Response #1: Seek God's Guidance. Ask God what he wants you to do about it. Dr. Stanley says, "Nothing in the Scriptures requires you to continue to stay in the presence of those who abuse you or to continue to associate with those who have abused you in the past".

Response #2: Pray for Your Abuser. Dr. Stanley says, "Even as you pray, recognize that the person who is being abused is rarely the cause. Oh, the abuser may say that the victim is responsible, but in fact, the abuser must be held accountable for the actions and must be responsible for what is inflicted". He also points out, "The abusive person has an intense restlessness, an agitation, or a festering wound. Something is deeply wrong inside the person who is abusive. Hurt, doubt, worry, hatred, bitterness, or anger is unresolved and likely has been unresolved for a long period of time". Also, "The abusive person rarely expects to be confronted. Power and control are the core issues to the abusive person. Abusers expect their victims to run away and hide, whimper, cave in, cry, shrink back, or fall silent. One of the most beneficial things you can do for yourself as a victim and for the abuser is to stand up to the abuser and say, That's enough.'"

Response #3: Don't Blame God for the Abuse. "God never uses an evil means for a righteous end. Abuse is contrary to God's desire. It has nothing to do with God's will. He never promotes abusive behavior or approves of it."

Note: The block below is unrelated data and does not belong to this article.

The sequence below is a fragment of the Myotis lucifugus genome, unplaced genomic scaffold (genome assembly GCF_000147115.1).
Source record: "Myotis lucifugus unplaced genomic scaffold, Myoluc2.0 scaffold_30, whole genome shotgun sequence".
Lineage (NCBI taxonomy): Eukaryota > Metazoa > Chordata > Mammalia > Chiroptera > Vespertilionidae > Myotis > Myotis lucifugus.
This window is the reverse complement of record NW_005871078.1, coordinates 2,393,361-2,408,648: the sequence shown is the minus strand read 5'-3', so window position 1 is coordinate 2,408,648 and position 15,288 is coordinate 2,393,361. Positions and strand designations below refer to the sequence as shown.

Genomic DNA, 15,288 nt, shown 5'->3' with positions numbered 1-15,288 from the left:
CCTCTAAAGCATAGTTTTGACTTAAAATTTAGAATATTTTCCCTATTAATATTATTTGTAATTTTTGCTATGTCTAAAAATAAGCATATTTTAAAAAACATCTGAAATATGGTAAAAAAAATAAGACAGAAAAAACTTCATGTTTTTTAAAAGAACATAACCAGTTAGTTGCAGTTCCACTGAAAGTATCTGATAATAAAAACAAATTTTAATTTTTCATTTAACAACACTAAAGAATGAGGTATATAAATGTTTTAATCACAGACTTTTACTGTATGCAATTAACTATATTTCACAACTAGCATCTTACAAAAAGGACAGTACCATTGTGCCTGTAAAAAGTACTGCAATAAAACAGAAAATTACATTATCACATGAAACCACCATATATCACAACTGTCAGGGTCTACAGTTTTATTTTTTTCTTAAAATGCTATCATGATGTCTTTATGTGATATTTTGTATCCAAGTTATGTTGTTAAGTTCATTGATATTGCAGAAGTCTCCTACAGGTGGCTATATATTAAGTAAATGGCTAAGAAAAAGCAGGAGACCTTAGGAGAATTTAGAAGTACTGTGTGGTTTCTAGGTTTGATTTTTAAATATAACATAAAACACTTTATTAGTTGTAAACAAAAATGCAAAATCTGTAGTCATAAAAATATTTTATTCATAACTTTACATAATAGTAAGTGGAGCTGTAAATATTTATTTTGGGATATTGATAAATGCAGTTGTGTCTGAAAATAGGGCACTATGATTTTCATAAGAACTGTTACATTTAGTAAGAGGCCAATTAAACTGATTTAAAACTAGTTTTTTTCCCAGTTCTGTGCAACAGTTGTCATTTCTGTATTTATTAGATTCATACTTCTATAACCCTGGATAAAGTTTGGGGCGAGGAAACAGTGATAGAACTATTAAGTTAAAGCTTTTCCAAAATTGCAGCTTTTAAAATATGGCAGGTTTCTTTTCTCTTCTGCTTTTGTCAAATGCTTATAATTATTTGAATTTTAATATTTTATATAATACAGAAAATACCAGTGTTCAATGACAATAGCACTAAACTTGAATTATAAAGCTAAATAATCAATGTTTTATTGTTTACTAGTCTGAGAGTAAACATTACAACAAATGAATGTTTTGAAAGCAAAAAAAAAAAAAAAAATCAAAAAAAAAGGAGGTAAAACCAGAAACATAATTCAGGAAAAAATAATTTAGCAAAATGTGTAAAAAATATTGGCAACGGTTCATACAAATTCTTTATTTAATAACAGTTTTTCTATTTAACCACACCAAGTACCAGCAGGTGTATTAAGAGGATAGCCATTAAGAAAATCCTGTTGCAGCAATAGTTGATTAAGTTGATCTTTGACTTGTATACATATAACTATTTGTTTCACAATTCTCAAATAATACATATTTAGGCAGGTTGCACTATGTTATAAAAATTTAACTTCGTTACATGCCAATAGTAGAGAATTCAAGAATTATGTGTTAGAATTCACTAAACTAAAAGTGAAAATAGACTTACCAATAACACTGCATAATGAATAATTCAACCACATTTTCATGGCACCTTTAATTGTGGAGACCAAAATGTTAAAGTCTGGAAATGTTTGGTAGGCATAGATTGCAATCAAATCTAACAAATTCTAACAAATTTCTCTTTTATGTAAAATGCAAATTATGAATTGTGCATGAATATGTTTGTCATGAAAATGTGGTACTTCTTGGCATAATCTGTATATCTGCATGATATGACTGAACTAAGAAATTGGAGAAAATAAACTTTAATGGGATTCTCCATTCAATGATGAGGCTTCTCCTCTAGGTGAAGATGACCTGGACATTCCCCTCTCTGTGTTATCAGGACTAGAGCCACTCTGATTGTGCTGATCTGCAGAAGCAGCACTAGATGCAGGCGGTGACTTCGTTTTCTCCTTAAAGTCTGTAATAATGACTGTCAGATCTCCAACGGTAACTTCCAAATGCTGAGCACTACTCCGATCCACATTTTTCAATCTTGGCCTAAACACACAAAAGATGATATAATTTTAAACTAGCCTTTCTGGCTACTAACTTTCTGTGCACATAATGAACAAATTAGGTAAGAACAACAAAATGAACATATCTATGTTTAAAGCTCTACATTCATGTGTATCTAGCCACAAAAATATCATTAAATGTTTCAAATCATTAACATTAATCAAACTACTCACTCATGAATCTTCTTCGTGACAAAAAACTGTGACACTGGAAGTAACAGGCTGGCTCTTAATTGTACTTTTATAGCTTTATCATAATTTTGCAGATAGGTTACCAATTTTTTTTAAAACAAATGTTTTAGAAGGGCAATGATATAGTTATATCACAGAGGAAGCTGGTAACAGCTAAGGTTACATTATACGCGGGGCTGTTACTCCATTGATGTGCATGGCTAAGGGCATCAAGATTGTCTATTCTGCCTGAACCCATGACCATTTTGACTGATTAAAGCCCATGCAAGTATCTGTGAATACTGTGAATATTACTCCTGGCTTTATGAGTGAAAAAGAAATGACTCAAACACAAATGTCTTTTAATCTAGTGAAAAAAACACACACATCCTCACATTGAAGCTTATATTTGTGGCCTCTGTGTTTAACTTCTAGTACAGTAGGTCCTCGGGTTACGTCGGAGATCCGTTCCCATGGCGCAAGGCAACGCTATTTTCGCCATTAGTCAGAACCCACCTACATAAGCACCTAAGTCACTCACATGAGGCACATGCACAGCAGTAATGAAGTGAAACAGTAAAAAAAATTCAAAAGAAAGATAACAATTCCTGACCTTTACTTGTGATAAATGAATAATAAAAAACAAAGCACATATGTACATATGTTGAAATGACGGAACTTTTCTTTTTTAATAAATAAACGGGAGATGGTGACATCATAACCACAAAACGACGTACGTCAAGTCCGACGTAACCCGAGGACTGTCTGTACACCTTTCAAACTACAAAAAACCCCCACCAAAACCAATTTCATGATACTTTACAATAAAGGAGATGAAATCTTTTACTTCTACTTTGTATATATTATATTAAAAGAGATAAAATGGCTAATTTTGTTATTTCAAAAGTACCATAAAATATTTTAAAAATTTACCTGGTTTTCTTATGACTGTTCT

Response #4: Forgive Your Abuser. Forgiveness is not putting yourself back in a position where you can be abused again. It is choosing to release them from your heart and into God's hands.

Response #5: Forgive the Person Who May Have Allowed Your Abuse. If you feel bitterness or the need to blame someone--then you may need to speak to God about forgiveness.

Response #6: Choose the Truth About Yourself and About Your Abuser. Dr. Stanley says, "One of the greatest lies that abused people frequently swallow whole is the lie that they deserved the abuse they received. Nobody deserves to be manipulated or injured, or to have their self-esteem, identity, and sense of value smashed into a billion bits".

Response #7: Open Yourself to God's Healing of Your Abused Emotions. I'm learning to let Christ walk with me into the scary places so that He can begin to heal what is broken. We are never alone!